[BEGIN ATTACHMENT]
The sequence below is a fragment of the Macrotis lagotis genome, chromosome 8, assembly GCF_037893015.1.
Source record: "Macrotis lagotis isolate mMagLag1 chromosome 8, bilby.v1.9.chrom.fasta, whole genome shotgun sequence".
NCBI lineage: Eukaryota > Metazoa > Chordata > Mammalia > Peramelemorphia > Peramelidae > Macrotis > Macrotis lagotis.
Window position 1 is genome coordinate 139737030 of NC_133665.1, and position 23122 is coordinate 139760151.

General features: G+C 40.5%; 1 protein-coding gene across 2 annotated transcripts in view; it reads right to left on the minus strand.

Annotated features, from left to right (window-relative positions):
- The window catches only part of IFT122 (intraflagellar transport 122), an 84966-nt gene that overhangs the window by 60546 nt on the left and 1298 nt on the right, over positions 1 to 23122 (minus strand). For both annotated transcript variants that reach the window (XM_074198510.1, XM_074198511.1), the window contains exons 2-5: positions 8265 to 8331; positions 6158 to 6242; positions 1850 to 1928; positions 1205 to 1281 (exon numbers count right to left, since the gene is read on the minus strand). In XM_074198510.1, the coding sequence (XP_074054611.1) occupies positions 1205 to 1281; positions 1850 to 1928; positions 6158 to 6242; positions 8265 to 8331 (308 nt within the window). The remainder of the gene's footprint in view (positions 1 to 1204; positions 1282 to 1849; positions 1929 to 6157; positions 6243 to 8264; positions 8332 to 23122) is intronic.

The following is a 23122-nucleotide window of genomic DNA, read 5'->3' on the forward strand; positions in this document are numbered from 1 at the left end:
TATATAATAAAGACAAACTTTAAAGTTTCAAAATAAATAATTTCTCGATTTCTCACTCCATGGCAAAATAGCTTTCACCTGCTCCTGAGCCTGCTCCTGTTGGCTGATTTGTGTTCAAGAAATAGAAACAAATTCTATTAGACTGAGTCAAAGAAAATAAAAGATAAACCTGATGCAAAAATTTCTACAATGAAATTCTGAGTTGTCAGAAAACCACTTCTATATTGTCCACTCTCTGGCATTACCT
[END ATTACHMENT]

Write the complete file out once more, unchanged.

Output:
The sequence below is a fragment of the Macrotis lagotis genome, chromosome 8, assembly GCF_037893015.1.
Source record: "Macrotis lagotis isolate mMagLag1 chromosome 8, bilby.v1.9.chrom.fasta, whole genome shotgun sequence".
NCBI lineage: Eukaryota > Metazoa > Chordata > Mammalia > Peramelemorphia > Peramelidae > Macrotis > Macrotis lagotis.
Window position 1 is genome coordinate 139737030 of NC_133665.1, and position 23122 is coordinate 139760151.

General features: G+C 40.5%; 1 protein-coding gene across 2 annotated transcripts in view; it reads right to left on the minus strand.

Annotated features, from left to right (window-relative positions):
- The window catches only part of IFT122 (intraflagellar transport 122), an 84966-nt gene that overhangs the window by 60546 nt on the left and 1298 nt on the right, over positions 1 to 23122 (minus strand). For both annotated transcript variants that reach the window (XM_074198510.1, XM_074198511.1), the window contains exons 2-5: positions 8265 to 8331; positions 6158 to 6242; positions 1850 to 1928; positions 1205 to 1281 (exon numbers count right to left, since the gene is read on the minus strand). In XM_074198510.1, the coding sequence (XP_074054611.1) occupies positions 1205 to 1281; positions 1850 to 1928; positions 6158 to 6242; positions 8265 to 8331 (308 nt within the window). The remainder of the gene's footprint in view (positions 1 to 1204; positions 1282 to 1849; positions 1929 to 6157; positions 6243 to 8264; positions 8332 to 23122) is intronic.

The following is a 23122-nucleotide window of genomic DNA, read 5'->3' on the forward strand; positions in this document are numbered from 1 at the left end:
TATATAATAAAGACAAACTTTAAAGTTTCAAAATAAATAATTTCTCGATTTCTCACTCCATGGCAAAATAGCTTTCACCTGCTCCTGAGCCTGCTCCTGTTGGCTGATTTGTGTTCAAGAAATAGAAACAAATTCTATTAGACTGAGTCAAAGAAAATAAAAGATAAACCTGATGCAAAAATTTCTACAATGAAATTCTGAGTTGTCAGAAAACCACTTCTATATTGTCCACTCTCTGGCATTACCT